This preview shows pages 1–2. Sign up to view the full content.
This preview has intentionally blurred sections. Sign up to view the full version.View Full Document
Unformatted text preview: 1 All measurements always have some uncertainty. We refer to the uncertainty as the error in the measurement. Errors fall into two categories: 1. Systematic Error- errors resulting from measuring devices being out of calibration. Such measurements will be consistently too small or too large. These errors can be eliminated by pre-calibrating against a known, trusted standard. 2. Random Errors- errors resulting in the fluctuation of measurements of the same quantity about the average. The measurements are equally probable of being too large or too small. These errors generally result from the fineness of scale division of a measuring device. Physics is a quantitative science and that means a lot of measurements and calculations. These calculations involve measurements with uncertainties and thus it is essential for the physics student to learn how to analyze these uncertainties (errors) in any calculation. Systematic errors are generally simple to analyze but random errors require a more careful analysis and thus it will be our focus. There is a statistical method for calculating random uncertainties in measurements. This requires taking at least 10 measurements of a quantity. We will consider such method later on in the lab. For now we will consider the uncertainty associated with a single measurement. The following general rules of thumb are often used to determine the uncertainty in a single measurement when using a scale or digital measuring device. 1. Uncertainty in a Scale Measuring Device is equal to the smallest increment divided by 2....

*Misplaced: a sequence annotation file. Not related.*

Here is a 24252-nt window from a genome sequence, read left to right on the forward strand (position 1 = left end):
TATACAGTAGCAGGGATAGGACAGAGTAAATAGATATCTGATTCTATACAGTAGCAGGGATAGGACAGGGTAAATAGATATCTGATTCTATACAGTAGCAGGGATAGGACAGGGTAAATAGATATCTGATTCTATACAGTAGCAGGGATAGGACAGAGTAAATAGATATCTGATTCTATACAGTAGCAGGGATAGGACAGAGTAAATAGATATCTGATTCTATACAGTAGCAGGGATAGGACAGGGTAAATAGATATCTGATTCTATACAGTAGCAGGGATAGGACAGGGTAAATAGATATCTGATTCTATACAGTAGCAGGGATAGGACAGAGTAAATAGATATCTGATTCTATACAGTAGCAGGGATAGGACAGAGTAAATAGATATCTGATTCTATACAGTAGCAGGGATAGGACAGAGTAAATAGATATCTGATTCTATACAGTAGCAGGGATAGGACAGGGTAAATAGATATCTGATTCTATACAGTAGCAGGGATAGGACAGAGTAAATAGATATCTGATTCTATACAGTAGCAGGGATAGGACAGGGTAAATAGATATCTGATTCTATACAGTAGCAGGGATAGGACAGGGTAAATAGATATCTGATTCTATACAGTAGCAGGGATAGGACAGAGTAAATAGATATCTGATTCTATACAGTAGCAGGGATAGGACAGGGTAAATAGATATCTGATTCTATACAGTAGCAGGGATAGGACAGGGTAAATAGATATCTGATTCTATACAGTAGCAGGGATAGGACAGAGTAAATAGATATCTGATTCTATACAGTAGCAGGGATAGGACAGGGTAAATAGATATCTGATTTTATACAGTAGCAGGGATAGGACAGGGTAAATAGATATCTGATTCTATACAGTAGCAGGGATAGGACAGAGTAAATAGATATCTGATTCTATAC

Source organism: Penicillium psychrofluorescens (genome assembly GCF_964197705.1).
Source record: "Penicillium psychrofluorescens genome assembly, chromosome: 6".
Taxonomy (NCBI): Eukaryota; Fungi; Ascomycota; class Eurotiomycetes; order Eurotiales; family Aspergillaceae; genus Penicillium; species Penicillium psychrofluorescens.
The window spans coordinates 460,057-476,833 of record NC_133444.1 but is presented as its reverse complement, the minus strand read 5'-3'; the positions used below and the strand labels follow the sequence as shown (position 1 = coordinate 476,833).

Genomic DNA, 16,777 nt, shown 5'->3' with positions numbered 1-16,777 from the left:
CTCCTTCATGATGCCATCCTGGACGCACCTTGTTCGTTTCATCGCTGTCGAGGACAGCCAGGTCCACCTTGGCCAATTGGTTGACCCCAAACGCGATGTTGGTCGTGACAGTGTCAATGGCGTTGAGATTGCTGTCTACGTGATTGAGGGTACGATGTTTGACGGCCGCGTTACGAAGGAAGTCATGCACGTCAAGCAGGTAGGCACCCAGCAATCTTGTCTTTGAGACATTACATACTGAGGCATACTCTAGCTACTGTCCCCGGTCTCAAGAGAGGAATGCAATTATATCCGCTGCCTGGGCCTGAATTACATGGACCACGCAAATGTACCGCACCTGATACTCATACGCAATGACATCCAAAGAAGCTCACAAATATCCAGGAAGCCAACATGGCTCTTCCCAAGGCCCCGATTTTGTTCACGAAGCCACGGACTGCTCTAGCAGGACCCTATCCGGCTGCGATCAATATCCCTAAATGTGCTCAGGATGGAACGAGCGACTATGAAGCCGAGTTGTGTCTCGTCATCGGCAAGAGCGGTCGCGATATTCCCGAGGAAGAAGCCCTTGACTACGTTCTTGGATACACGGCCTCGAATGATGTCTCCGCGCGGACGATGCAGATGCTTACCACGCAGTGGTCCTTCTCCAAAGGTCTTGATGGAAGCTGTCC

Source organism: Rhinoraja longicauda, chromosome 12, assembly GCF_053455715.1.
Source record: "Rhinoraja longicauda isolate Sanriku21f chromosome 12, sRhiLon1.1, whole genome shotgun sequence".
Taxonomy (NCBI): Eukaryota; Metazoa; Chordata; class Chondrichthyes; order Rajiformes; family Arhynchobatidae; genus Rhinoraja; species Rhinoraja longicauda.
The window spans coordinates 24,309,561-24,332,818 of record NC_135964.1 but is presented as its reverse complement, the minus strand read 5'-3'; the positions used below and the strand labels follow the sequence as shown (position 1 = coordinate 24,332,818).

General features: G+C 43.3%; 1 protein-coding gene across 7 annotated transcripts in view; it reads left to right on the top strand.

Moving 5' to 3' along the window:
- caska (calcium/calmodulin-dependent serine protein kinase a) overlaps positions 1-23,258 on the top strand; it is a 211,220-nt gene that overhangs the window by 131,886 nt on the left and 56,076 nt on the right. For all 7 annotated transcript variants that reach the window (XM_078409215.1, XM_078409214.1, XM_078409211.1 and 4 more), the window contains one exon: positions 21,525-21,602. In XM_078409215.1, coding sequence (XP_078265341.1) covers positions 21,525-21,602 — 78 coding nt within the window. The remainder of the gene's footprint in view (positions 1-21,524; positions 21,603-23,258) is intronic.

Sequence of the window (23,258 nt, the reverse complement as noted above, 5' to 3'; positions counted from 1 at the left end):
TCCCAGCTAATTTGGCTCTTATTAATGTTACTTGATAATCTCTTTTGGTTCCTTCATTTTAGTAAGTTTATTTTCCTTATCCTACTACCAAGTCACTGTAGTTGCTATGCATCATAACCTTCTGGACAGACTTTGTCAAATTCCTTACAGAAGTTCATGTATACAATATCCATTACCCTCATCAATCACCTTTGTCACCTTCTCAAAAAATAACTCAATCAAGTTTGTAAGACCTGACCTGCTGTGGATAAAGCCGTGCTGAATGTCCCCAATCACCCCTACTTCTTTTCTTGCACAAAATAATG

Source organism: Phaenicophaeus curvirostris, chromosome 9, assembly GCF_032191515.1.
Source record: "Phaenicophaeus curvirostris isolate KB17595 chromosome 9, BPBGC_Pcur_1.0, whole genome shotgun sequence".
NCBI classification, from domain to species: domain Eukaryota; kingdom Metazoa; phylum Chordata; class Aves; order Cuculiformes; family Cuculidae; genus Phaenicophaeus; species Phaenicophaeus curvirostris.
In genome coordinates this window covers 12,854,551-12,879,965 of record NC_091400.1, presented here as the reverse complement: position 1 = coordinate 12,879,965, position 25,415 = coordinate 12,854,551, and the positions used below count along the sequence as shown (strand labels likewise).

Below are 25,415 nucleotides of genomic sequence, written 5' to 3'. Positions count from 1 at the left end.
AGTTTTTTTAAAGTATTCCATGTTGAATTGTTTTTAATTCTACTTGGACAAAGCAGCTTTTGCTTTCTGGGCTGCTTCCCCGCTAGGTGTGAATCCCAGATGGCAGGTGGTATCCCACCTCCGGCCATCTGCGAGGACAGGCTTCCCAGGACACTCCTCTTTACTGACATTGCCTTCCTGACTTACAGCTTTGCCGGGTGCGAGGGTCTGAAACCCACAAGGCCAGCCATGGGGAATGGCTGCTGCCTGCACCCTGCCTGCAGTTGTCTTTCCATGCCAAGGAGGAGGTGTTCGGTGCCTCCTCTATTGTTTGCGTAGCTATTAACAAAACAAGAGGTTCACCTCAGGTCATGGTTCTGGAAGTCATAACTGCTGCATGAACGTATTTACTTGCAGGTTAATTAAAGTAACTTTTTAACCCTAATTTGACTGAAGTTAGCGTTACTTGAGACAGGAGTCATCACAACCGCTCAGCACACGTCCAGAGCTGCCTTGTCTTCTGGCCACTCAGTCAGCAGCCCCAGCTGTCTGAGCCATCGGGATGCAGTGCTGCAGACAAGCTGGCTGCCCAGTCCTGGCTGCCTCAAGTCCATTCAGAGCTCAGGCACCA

View Full Document
This note was uploaded on 09/02/2011 for the course PHYS 4a taught by Professor Luna during the Spring '11 term at DeAnza College.
- Spring '11